The turnout in the Egyptian presidential elections will be closely watched for an indication of people’s trust in the incumbent President Abdel Fattah el-Sisi, who is set to win after eliminating any real opposition to his rule.
The three-day election, which kicked off on Monday, is largely viewed as a referendum on el-Sisi’s performance, as he is running against one of his supporters, Moussa Mustafa Moussa, a little-known politician who had endorsed him for a second term and even organised events to help nominate the former military commander.
El-Sisi has been urging a high voter turnout among the nearly 60 million eligible voters to affirm his legitimacy after all credible opponents dropped out in January, citing intimidation by authorities after his main challenger was jailed.
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“This election has a distinct populist dimension,” said Ziad Akl, a senior researcher at the Al-Ahram Center for Political and Strategic Studies. “The result of the election is already known, so a high turnout is the real prize here, which the regime will capitalise on.”
When he was first elected in 2014, el-Sisi won by nearly 97 percent of the vote. However, less than half of eligible Egyptians voted even when the election was extended to three days instead of two.
‘Security and stability’
El-Sisi claims he brought security and stability to the country during his four-year presidency, highlighting the war waged on armed groups and leading the military coup in 2013 that overthrew Egypt’s first freely elected president, Mohamed Morsi.
However, he has struggled to defeat the Islamic State of Iraq and the Levant (ISIL, also known as ISIS) armed group in the Sinai peninsula, which gained strength after Morsi’s overthrow, with regular attacks on security forces and deadly church bombings.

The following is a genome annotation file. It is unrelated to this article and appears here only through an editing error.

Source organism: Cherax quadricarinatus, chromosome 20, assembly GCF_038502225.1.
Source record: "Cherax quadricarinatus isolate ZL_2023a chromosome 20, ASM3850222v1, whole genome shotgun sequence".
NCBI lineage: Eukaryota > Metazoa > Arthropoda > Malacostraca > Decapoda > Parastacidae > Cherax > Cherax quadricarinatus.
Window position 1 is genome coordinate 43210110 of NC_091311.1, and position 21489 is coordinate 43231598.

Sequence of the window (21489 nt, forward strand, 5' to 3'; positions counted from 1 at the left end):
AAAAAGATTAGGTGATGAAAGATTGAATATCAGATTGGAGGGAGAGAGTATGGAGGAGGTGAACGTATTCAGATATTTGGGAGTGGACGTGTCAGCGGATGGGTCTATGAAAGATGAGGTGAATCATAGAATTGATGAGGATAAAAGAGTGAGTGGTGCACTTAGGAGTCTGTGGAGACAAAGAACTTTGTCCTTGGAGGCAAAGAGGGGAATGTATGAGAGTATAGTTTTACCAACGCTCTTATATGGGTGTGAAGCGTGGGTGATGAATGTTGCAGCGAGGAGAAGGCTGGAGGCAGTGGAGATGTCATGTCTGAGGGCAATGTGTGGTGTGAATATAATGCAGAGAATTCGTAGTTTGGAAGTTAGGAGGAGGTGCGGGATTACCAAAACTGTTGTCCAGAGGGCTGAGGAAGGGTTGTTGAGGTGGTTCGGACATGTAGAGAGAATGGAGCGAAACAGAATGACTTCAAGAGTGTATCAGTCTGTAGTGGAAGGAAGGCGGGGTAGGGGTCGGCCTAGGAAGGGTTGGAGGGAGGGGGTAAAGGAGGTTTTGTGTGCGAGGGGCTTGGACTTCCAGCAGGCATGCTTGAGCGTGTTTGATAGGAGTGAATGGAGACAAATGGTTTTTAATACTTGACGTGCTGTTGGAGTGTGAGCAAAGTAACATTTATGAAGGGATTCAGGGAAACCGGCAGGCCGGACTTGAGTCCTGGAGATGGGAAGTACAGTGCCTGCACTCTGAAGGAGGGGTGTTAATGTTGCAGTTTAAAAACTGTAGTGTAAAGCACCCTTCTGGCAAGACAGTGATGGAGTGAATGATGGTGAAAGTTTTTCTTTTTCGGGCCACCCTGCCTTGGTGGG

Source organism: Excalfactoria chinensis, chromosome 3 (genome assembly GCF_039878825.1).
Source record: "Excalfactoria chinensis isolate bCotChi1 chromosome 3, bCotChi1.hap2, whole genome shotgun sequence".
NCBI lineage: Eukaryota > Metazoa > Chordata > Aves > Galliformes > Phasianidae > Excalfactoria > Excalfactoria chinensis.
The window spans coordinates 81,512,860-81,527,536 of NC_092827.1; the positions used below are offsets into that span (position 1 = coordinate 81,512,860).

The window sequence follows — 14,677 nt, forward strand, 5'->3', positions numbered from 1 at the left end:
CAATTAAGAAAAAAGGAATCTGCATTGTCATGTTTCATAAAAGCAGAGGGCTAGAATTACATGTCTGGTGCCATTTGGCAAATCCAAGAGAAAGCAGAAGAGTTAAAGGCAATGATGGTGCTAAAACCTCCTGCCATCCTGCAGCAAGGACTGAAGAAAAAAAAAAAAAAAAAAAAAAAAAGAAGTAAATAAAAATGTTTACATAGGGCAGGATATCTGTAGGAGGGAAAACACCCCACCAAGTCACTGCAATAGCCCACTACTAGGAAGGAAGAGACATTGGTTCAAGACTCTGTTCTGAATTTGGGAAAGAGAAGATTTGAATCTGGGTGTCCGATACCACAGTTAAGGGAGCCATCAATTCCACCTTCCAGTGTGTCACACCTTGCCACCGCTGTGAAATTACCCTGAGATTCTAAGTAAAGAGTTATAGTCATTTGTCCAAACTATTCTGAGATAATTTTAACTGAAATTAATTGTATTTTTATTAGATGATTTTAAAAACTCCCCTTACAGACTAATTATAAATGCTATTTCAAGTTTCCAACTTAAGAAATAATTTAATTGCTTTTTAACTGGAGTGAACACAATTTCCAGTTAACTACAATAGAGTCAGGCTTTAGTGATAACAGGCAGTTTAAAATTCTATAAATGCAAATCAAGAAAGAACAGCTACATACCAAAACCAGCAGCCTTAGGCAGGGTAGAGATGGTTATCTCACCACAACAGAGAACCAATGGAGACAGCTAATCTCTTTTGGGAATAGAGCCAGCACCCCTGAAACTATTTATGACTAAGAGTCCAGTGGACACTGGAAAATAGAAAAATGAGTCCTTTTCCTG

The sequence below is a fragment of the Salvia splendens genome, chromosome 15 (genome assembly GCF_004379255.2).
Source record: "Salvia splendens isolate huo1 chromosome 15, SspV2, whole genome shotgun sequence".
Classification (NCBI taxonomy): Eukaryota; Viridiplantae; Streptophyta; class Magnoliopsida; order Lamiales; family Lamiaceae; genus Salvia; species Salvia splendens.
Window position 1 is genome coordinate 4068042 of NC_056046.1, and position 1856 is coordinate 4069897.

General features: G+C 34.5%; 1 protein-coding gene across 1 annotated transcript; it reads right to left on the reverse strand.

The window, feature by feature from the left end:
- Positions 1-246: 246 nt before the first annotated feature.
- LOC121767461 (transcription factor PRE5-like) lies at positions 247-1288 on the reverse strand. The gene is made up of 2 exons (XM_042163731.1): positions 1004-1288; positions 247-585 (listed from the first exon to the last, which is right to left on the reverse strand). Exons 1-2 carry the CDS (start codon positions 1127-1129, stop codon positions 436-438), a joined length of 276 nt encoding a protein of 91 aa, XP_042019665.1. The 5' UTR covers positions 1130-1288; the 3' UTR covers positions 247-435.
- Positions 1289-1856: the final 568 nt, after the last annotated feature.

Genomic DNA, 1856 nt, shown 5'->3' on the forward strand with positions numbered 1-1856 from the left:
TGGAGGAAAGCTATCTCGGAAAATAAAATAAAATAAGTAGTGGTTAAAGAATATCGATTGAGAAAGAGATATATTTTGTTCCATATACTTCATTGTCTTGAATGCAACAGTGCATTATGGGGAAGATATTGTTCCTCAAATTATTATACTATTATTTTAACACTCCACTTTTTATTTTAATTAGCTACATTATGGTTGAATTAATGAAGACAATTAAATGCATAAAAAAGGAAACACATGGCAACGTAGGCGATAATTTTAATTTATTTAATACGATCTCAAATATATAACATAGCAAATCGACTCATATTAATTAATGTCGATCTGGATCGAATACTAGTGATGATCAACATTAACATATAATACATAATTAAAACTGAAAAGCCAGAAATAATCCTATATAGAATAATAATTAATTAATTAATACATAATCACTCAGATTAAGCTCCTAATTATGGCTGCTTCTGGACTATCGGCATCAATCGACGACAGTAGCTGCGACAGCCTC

An assault on a mosque in November killed more than 300 people – the worst attack in Egypt’s modern history.
Over the past four years, the government has introduced economic reforms – including painful subsidy cuts and the floating the currency.
That improved the investment climate and earned Egypt a $12bn bailout loan from the International Monetary Fund. But the austerity measures sent prices soaring, exacting a heavy toll on ordinary Egyptians, especially with more than 25 percent living below the poverty line.
Crackdown on dissent
During el-Sisi’s presidency, thousands have been jailed, and unauthorised protests have been outlawed.
Human rights groups say a crackdown on press freedom has stifled dissent in the run-up to the vote, with Egyptian authorities calling for legal action against media outlets they deem to be publishing “fake news”.
The media is dominated by virulently pro-government commentators. Independent journalists have been arrested or deported, and hundreds of websites have been blocked.
The military said on Sunday it would monitor local and foreign media coverage of the vote from a specially created media centre that would operate around the clock.